Monthly Archives: June 2012
1st Fruit Delivery week of June 18, 2012
Welcome to FruitShare™and this weekʼs Antioxidant Box!
We are excited to be partnering with Angelic Organics Farm this summer and look forward to providing you with the tastiest fruits of the season.
Everett Myers, Founder and President of FruitShare™
Storage and Ripening
All your fruit should be taken out of your box right away. The peaches, nectarines, avocados and pluots can all be placed on the counter and displayed in a fruit bowl as an edible decoration. When these fruits give to soft thumb pressure they are ready to enjoy. After they give to thumb pressure you can place them in the refrigerator to enjoy them over the next few days. The pluots will typically be ready after 1-2 days on the counter. The nectarines, avocados and peaches will typically take 3-5 days to be ready to enjoy. Keep the blueberries and pluots in the coldest part of the refrigerator and wash them just before you eat them.
What It Takes
The Flavorosa pluots and Arctic Star nectarines are from Ignacio “Nacho” Sanchez and his wife, Casamira. For them, farming started as a hobby in 1989 when they bought their first 6-acre orchard in Cutler, California. They farmed in their spare time. But over the next four years, Nacho’s orchard expanded rapidly, and he made his passion for farming into his full-time job. When their twin girls were born in 1991, Nacho and Casamira named their orchard Twin Girls Farms; and when their third daughter arrived, Nacho named some varieties of peaches after her. Having converted to organic farming practices in 1999, Nacho uses beneficial insects and cover crops in place of conventional chemicals. He gets great satisfaction from the knowledge that no harmful chemicals can affect his family, his workers, or his customers. Pluots are a tasty combination of a plum and an apricot, and they have a unique, sweet-tart flavor that’s a hit with kids and adults alike. The white nectarines are sweeter than yellow varieties, because they contain less acid. You can also eat white nectarines when they are still a little firm, rather than waiting until they are very soft.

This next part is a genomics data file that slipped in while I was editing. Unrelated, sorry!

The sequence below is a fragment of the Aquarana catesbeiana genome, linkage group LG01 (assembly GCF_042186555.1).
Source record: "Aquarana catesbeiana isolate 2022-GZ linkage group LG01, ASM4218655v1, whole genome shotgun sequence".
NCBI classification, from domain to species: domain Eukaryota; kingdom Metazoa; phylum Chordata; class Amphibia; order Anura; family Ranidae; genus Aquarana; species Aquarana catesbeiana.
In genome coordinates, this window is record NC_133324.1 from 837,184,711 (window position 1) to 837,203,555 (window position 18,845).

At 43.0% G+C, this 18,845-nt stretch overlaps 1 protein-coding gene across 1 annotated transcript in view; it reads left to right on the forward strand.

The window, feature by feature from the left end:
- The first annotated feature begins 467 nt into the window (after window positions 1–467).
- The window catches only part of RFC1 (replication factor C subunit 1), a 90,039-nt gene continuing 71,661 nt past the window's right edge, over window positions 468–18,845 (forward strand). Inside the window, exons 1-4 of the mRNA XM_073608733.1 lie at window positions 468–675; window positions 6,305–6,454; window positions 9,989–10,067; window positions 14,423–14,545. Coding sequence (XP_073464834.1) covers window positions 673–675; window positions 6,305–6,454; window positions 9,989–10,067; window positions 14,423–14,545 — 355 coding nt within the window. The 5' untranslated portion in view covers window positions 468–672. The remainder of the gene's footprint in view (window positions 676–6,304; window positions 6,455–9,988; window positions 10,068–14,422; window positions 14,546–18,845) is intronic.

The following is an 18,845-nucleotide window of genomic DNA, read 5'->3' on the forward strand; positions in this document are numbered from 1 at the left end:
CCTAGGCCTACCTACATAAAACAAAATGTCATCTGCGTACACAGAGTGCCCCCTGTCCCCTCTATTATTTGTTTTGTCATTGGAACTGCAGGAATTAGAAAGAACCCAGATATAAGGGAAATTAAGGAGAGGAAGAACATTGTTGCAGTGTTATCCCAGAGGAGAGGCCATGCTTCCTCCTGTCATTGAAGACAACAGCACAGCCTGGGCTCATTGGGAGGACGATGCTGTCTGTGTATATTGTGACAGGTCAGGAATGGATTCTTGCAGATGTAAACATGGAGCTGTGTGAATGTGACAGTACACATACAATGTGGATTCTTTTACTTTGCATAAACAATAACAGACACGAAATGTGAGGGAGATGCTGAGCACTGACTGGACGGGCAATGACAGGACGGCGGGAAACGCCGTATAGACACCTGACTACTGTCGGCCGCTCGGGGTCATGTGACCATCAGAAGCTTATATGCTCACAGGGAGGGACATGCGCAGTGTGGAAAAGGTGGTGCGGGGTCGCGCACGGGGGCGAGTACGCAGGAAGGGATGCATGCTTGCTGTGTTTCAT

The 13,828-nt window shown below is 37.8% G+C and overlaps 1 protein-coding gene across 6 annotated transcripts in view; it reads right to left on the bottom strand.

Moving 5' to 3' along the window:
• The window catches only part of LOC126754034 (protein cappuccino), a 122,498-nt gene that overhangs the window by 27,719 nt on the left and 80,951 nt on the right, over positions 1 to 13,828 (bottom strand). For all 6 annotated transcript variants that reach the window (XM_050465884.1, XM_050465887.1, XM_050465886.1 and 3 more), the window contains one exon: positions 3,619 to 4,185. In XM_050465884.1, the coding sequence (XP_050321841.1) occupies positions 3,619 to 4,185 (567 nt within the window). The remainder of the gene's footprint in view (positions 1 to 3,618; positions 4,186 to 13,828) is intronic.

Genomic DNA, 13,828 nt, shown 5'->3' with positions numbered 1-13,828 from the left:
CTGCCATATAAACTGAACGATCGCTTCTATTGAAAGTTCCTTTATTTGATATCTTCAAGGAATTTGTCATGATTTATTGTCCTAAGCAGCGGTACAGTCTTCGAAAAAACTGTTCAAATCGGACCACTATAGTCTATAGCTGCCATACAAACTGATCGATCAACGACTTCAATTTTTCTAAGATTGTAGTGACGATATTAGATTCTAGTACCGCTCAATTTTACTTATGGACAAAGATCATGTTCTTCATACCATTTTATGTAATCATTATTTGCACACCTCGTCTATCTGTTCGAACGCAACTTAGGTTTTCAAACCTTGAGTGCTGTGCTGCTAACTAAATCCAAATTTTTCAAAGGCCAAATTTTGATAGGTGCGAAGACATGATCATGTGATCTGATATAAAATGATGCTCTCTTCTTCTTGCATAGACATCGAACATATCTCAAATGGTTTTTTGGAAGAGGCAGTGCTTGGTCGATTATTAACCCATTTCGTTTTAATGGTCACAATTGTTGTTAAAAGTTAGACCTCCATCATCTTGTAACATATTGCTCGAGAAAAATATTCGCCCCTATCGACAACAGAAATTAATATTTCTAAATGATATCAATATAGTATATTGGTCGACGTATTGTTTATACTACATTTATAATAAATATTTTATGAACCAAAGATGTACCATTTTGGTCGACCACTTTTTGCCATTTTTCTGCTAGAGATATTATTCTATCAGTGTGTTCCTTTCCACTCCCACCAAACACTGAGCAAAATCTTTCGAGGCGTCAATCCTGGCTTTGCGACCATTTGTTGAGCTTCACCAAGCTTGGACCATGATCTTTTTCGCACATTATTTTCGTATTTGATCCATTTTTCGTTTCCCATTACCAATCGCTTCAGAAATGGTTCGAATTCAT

Mike Naylor grew the David Sun variety of yellow peaches in your box this week. Mike has been farming organically since 1990. He converted the farm to organic practices after inheriting the orchard from his father because he was concerned about the negative effects of pesticides and synthetic fertilizers on workers and in the water.
The blueberries this week are from Delta Blue Blueberries. The orchard is surrounded by a large wetland that is home to many species of animals, and is allowed to flourish under its natural cycles. The farmers at Delta Blue use these cycles to encourage naturally
beneficial organisms to help keep the land healthy and the blueberries delicious. The abundance of bees, earthworms and other creatures found in the orchard is evidence of the natural way these blueberries are grown. You’ll see a difference when you try these
flavorful, tasty berries.
Dick Kauffman finds organic farming much more satisfying than conventional methods. After years of experience in the Peace Corps
and farm management in the Napa area, Dick began his own orchard and switched over to organic growing methods in 1999. Now, he has 82 acres of delicious stonefruit, including the Ivory Princess white peaches in your box. White varieties have low acid and are sweeter with a delicate, creamy flavor. They are juicy and perfect for a snack on a hot day.
Health and Wellness
This week’s box is full of superfoods. Blueberries are known as one of the top superfoods you can find, since they are packed full of antioxidants, vitamins and minerals. Peaches and nectarines are also superfoods, containing tons of nutrients that will keep your body healthy. But what are antioxidants? Antioxidants are molecules that fight against free radicals – which can cause damage to the cells in
your body. Antioxidants are thought to help prevent diseases like cancer and heart disease. These molecules can be found in abundance in blueberries, peaches and nectarines. So, while you’re enjoying the delicious flavor of this week’s fruit, you can also enjoy the fact that you’re doing good for your cells.
Recipe // Peach Crisp
4 ripe peaches, halved
4 tablespoons light brown sugar
1 cup granola
8 tablespoons unsalted butter, cut into 16 pieces
1 pint vanilla ice cream (optional)
Heat oven to 400° F. Place the peach halves, cut-side up, in a baking dish. Sprinkle each half with 1/2 tablespoon of brown sugar, 2
tablespoons of granola, and 2 pieces of butter. Bake until the peaches are soft and the granola begins to brown, about 15 minutes.
Transfer to individual plates, spooning the juices in the dish over each peach half. Serve with the ice cream (if desired).
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